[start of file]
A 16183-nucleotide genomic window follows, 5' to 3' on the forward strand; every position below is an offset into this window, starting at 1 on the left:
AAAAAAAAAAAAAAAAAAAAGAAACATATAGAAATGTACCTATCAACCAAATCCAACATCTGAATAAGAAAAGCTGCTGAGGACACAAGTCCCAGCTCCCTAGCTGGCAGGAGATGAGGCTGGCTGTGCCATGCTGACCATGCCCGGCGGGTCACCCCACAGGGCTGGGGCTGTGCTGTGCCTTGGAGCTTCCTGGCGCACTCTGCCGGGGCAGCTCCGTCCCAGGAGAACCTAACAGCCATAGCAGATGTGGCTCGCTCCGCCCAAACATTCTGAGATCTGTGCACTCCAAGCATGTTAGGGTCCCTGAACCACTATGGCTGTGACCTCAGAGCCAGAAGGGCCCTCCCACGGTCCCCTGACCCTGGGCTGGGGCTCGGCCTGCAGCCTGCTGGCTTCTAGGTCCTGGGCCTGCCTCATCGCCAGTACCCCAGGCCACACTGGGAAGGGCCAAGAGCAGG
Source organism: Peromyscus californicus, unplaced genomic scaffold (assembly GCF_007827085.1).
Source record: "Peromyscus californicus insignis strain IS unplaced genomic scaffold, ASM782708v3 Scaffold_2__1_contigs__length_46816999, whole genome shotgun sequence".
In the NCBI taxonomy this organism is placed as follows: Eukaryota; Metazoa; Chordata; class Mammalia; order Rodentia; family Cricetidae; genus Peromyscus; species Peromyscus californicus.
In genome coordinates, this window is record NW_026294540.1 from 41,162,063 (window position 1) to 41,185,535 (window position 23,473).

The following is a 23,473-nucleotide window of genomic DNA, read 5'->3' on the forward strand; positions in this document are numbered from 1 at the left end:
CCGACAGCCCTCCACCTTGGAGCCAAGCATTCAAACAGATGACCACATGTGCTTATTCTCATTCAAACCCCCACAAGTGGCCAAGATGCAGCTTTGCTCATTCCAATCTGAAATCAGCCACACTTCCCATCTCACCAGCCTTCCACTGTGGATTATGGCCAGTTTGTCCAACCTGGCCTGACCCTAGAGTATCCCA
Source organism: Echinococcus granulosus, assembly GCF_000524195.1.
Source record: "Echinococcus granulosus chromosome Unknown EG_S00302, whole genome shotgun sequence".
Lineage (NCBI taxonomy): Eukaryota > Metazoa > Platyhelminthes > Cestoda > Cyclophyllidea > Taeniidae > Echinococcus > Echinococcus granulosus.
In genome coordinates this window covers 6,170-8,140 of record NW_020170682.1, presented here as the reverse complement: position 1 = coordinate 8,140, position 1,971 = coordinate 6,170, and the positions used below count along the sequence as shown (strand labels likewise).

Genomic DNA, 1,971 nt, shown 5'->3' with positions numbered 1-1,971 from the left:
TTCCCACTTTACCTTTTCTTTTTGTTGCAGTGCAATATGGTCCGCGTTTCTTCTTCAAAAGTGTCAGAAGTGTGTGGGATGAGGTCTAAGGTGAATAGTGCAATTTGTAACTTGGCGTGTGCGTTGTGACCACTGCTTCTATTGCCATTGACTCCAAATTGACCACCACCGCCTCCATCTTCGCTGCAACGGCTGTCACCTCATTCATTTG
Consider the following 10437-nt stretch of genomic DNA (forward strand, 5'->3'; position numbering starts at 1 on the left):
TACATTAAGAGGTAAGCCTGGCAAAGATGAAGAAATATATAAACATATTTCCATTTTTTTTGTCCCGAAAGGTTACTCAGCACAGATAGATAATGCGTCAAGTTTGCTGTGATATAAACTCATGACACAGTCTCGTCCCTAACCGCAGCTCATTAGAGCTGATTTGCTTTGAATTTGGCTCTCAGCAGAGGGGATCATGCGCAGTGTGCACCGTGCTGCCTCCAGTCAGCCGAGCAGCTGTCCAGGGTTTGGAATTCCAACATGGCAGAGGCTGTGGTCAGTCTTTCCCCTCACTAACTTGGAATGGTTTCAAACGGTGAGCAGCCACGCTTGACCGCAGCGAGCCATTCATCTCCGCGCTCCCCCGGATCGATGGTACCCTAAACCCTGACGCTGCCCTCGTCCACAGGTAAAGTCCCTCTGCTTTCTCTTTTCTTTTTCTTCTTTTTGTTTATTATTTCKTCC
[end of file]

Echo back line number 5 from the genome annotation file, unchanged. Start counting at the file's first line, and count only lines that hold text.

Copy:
In the NCBI taxonomy this organism is placed as follows: Eukaryota; Metazoa; Chordata; class Mammalia; order Rodentia; family Cricetidae; genus Peromyscus; species Peromyscus californicus.